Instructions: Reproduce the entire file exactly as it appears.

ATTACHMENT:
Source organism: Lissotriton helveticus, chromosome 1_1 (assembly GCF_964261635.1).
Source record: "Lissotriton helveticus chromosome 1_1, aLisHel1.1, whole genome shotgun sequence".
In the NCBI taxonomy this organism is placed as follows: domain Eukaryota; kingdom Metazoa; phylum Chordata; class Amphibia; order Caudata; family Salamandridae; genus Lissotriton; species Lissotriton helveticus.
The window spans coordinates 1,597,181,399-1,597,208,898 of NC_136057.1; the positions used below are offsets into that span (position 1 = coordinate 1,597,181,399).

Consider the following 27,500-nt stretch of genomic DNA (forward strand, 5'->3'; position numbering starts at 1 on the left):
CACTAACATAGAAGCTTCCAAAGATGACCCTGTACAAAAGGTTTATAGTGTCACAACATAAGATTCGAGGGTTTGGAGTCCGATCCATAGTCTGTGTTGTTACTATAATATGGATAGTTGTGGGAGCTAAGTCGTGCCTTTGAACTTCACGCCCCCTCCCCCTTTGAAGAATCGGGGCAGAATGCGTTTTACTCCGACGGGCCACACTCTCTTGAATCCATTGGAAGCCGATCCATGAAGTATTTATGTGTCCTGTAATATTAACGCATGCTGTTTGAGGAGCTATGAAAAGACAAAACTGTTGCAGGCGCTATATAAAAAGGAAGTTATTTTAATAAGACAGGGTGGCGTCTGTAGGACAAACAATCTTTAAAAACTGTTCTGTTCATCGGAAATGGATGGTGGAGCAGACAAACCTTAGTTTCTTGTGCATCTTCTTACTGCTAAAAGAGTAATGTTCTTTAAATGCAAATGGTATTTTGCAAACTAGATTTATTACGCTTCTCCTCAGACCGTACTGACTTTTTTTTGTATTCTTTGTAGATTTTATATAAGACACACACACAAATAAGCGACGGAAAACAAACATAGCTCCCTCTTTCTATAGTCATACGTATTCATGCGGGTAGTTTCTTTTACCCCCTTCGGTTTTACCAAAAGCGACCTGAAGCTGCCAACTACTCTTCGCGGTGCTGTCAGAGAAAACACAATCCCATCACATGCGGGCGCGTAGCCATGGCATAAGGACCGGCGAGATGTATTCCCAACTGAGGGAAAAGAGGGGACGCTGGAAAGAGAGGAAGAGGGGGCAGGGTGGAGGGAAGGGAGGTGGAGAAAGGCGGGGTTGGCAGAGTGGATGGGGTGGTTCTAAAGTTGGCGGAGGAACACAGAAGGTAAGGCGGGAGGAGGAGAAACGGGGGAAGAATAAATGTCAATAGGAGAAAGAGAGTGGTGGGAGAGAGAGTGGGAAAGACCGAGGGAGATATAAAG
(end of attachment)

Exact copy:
Source organism: Lissotriton helveticus, chromosome 1_1 (assembly GCF_964261635.1).
Source record: "Lissotriton helveticus chromosome 1_1, aLisHel1.1, whole genome shotgun sequence".
In the NCBI taxonomy this organism is placed as follows: domain Eukaryota; kingdom Metazoa; phylum Chordata; class Amphibia; order Caudata; family Salamandridae; genus Lissotriton; species Lissotriton helveticus.
The window spans coordinates 1,597,181,399-1,597,208,898 of NC_136057.1; the positions used below are offsets into that span (position 1 = coordinate 1,597,181,399).

Consider the following 27,500-nt stretch of genomic DNA (forward strand, 5'->3'; position numbering starts at 1 on the left):
CACTAACATAGAAGCTTCCAAAGATGACCCTGTACAAAAGGTTTATAGTGTCACAACATAAGATTCGAGGGTTTGGAGTCCGATCCATAGTCTGTGTTGTTACTATAATATGGATAGTTGTGGGAGCTAAGTCGTGCCTTTGAACTTCACGCCCCCTCCCCCTTTGAAGAATCGGGGCAGAATGCGTTTTACTCCGACGGGCCACACTCTCTTGAATCCATTGGAAGCCGATCCATGAAGTATTTATGTGTCCTGTAATATTAACGCATGCTGTTTGAGGAGCTATGAAAAGACAAAACTGTTGCAGGCGCTATATAAAAAGGAAGTTATTTTAATAAGACAGGGTGGCGTCTGTAGGACAAACAATCTTTAAAAACTGTTCTGTTCATCGGAAATGGATGGTGGAGCAGACAAACCTTAGTTTCTTGTGCATCTTCTTACTGCTAAAAGAGTAATGTTCTTTAAATGCAAATGGTATTTTGCAAACTAGATTTATTACGCTTCTCCTCAGACCGTACTGACTTTTTTTTGTATTCTTTGTAGATTTTATATAAGACACACACACAAATAAGCGACGGAAAACAAACATAGCTCCCTCTTTCTATAGTCATACGTATTCATGCGGGTAGTTTCTTTTACCCCCTTCGGTTTTACCAAAAGCGACCTGAAGCTGCCAACTACTCTTCGCGGTGCTGTCAGAGAAAACACAATCCCATCACATGCGGGCGCGTAGCCATGGCATAAGGACCGGCGAGATGTATTCCCAACTGAGGGAAAAGAGGGGACGCTGGAAAGAGAGGAAGAGGGGGCAGGGTGGAGGGAAGGGAGGTGGAGAAAGGCGGGGTTGGCAGAGTGGATGGGGTGGTTCTAAAGTTGGCGGAGGAACACAGAAGGTAAGGCGGGAGGAGGAGAAACGGGGGAAGAATAAATGTCAATAGGAGAAAGAGAGTGGTGGGAGAGAGAGTGGGAAAGACCGAGGGAGATATAAAG